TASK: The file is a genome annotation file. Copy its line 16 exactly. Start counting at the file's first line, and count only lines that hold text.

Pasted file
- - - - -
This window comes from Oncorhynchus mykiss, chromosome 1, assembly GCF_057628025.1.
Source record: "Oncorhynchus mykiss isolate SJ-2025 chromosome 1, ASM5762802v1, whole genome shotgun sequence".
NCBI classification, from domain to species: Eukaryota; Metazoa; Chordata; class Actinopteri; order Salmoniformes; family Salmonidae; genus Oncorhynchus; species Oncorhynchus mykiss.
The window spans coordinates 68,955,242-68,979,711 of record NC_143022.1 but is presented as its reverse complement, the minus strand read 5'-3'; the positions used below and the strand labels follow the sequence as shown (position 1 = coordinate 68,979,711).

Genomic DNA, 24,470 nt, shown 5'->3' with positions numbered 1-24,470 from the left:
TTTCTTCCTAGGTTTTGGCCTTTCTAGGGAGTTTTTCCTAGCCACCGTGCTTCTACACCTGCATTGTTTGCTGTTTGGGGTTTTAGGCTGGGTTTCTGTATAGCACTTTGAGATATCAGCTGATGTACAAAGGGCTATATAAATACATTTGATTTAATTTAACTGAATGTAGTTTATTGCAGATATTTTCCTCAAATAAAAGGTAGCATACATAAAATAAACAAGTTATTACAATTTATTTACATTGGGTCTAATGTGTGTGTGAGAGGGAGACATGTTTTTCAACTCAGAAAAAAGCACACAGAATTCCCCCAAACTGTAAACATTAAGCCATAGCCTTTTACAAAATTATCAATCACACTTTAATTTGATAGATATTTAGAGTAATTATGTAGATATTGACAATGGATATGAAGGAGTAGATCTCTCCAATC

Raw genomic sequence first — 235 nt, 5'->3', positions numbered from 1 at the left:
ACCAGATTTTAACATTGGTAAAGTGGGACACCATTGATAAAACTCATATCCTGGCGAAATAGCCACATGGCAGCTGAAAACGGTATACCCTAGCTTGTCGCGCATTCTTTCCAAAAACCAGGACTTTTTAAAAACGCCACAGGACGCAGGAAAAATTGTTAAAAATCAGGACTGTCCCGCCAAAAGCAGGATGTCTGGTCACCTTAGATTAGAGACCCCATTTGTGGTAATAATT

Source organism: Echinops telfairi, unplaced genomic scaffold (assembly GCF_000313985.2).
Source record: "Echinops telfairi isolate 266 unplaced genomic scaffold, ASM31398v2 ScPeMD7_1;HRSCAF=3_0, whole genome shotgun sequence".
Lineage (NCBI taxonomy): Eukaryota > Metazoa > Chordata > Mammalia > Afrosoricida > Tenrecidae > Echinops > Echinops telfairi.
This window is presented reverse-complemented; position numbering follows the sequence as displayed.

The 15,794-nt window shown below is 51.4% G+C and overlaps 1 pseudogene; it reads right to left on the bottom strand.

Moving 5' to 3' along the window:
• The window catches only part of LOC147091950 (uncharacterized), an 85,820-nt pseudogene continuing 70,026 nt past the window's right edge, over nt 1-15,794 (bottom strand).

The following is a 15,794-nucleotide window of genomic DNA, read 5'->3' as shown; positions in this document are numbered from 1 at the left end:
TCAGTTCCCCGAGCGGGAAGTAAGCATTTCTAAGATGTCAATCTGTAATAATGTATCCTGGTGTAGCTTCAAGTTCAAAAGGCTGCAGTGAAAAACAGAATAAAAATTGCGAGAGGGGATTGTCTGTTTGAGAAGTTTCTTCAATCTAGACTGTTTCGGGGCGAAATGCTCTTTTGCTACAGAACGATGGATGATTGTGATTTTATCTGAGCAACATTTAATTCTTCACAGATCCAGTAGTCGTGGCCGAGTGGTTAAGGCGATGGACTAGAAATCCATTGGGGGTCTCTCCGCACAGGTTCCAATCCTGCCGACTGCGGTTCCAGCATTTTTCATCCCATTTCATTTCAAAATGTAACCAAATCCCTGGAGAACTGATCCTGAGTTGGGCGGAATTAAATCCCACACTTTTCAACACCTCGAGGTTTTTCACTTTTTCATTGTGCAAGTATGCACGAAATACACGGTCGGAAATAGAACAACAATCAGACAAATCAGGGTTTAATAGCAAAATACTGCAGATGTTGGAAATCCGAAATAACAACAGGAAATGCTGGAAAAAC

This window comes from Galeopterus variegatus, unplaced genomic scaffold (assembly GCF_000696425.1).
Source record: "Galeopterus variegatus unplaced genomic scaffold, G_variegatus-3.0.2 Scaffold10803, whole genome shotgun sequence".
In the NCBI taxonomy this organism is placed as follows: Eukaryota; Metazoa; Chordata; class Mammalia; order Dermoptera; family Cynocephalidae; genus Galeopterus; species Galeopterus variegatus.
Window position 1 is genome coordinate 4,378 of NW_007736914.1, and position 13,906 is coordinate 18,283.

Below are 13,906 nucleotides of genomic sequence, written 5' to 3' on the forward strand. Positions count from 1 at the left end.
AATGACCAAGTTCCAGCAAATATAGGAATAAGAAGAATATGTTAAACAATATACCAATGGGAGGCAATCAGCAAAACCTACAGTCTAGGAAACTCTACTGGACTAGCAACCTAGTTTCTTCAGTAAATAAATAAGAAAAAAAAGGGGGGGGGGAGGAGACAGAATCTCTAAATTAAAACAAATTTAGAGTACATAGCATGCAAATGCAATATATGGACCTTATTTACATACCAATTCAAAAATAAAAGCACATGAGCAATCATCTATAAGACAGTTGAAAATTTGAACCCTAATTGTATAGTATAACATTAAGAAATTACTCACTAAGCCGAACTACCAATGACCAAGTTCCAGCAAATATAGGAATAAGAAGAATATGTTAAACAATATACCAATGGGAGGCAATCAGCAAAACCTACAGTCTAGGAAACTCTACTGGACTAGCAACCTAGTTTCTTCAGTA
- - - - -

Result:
The following is a 15,794-nucleotide window of genomic DNA, read 5'->3' as shown; positions in this document are numbered from 1 at the left end: